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O'Brien Funeral Home
505 Burnt Tavern Road @ Hwy. 70
Brick, New Jersey
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Nana, I hope you enjoy reading my memory of Grandpa. Out of all of us, he was of course the closest to you. I will miss him. I'm sorry I can't be in New Jersey for the ceremonies, but I figure the least I can do is share this one of my many memories with pop.
An Afternoon With Pop
As we turned left off the busy New Jersey highway up the wooded residential sidestreet, I noticed the open field on our left. "That's it?", I thought to myself as we drove past the open area and found a parking spot next to the old museum. As we got out, I saw more clearly what was in the center of the large field of grass: a monstrous tower with a unique figure on top - a light bulb.
We got out of the car only to find the museum closed. No one was around. Besides the buzz of the busy highway we had turned off of and the clatter of New Jersey homes on a weekday afternoon, Thomas Alva Edison Memorial Park a ghost town; pop and I had it all to ourselves.
I don't remember whether it was his idea or mine, but after a doctor had probed the hole in his neck with multiple cotton swabs, leaving me in astonishment, I think we were both in the mood for a break. As we made our way toward the tower, cars whizzed by on the highway, eager to get back to work. Our afternoon was more relaxing. Pop had bought me a few slices of pizza only a half hour before at a pizza shop down the road. He, on the other hand, forced himself to struggle through a dry tuna sandwich. I knew not being able to eat his favorite foods was one of his least favorite parts of his condition.
The huge tower in the park, though, was the perfect distraction. The base of it was laid out like an octagon, with one plaque on each side describing Edison and his accomplishments. Pop and I took turns reading his chronological history, circling around the tower in a stupor of amazement. On the final side of the octagon, there was no plaque, but instead a window looking into the tower. Inside, an incandescent bulb shone bright. The inscription in its base made me believe it had been on ever since Edison invented it in 1879.
As we walked back to the car to drive home, pop filled my mind with stories the monument reminded him of. He told me of how Henry Ford had shipped a plot of physical land which belonged to Edison all the way from New Jersey to Dearborn, Michigan (which my grandpa had visited). He told me about the friendship between Ford and Edison, enlightening me on a topic I had previously been clueless on. He told me about the cool jobs he had had done in his early days of AJ Celiano, building refrigeration systems and wine coolers for big wigs in New Jersey. His quality work got him recommended to more and more jobs, helping build the company into what it is today. He talked about the relationships he developed with his customers, the same relationships my dad maintains and develops. On that car ride back, I listened. I listened to the wisdom my grandpa shared with me and the amazing stories he told, all through his raspy voice - a voice I loved.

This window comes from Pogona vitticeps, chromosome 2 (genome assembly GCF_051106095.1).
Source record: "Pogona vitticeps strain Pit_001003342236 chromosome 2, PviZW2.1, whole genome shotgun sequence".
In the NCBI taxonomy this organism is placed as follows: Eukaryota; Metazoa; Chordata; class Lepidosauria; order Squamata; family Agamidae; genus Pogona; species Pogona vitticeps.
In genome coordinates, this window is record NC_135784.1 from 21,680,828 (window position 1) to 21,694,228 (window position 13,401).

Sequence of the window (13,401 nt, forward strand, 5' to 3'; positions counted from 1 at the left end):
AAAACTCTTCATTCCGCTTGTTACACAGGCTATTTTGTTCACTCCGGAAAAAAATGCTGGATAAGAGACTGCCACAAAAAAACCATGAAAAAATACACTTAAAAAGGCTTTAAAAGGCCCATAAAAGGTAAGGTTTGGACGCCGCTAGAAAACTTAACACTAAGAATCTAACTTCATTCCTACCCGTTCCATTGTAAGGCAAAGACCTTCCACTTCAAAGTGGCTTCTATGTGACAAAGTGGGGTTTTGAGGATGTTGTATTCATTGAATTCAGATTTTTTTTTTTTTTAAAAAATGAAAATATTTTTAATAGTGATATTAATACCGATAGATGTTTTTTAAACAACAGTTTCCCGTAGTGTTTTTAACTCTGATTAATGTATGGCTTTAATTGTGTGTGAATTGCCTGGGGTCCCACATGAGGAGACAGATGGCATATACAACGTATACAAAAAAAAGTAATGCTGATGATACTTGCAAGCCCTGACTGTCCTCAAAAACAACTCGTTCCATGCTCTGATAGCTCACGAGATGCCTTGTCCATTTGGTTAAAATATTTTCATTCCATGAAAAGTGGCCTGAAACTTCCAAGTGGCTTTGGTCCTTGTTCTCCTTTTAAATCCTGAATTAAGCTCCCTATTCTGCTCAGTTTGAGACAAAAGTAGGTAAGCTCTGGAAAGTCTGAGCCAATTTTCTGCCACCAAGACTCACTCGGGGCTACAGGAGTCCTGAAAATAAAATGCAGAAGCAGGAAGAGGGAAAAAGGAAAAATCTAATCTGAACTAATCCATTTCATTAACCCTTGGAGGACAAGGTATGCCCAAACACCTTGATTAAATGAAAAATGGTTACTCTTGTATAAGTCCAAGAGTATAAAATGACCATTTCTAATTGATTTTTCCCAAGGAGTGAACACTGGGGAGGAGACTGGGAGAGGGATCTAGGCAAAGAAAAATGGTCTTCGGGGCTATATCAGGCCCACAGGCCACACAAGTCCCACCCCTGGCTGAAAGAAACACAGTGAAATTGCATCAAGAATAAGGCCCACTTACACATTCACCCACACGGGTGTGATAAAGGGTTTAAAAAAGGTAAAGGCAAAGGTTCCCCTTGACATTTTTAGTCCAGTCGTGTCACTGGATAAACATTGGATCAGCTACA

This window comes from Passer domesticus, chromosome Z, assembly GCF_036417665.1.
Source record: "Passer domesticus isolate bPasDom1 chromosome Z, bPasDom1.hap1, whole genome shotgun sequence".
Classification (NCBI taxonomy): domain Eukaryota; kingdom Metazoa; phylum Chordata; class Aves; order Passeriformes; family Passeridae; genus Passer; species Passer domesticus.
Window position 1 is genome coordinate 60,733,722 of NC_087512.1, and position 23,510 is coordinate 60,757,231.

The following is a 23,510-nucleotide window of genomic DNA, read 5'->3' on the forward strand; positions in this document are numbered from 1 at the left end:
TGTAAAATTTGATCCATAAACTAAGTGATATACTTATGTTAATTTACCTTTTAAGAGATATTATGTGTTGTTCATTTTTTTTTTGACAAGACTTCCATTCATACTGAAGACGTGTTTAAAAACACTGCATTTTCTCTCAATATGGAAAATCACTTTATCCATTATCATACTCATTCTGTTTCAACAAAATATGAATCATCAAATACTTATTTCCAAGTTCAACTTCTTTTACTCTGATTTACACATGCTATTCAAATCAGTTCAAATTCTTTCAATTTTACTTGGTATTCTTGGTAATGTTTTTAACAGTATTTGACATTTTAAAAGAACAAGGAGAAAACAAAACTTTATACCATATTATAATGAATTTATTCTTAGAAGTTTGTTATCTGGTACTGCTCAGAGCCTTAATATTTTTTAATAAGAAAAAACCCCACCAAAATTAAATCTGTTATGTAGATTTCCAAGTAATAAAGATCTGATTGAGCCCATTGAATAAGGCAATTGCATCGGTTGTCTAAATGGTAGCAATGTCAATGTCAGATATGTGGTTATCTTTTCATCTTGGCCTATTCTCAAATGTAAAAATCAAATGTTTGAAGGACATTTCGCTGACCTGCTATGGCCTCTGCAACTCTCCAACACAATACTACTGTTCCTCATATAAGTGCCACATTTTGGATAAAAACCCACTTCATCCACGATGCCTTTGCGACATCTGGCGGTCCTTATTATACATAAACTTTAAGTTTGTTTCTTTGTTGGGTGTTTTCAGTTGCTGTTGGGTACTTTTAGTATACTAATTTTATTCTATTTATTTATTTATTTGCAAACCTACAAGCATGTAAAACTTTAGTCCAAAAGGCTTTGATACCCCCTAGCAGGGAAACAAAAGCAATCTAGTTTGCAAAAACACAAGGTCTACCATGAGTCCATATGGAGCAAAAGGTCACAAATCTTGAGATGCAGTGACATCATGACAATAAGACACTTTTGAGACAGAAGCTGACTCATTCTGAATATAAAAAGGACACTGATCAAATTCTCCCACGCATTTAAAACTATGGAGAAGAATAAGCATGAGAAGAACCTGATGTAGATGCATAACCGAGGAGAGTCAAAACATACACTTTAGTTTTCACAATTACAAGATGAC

A year ago, I came across an old website my Uncle Ken had created for my grandpa when he was going through his surgery*. "More Than a Voice", Uncle Ken had called it. What struck me about the website was that no one had written on it recently. There were tons of posts of love and praise from 2012 and 2013 - but since then, nothing. While my grandpa still had the support and help of my entire family during the last few years of his life, the day-to-day battles were those of my grandma and grandpa. A few days ago, that battle ended. Most important, though, are stories such as these which help us to remember him - the stories of a hardworking grandpa who was full of curiosity and intelligence. He inspired the qualities of curiosity and hard work in my dad, me, and everyone in our family. Those qualities, along with his memory, live on.
* You can still see the website, which has many memories, here: https://morethanavoice.wordpress.com
Cherishing Life Sharing Forever
This Book of Memories brings those affected by loss together by encouraging communication and self-expression. By giving friends and family a special place to tell their stories and express their feelings of loss, it helps them care for one another during a very difficult time. Click on any of the links to the right to access features or information within this memorial website.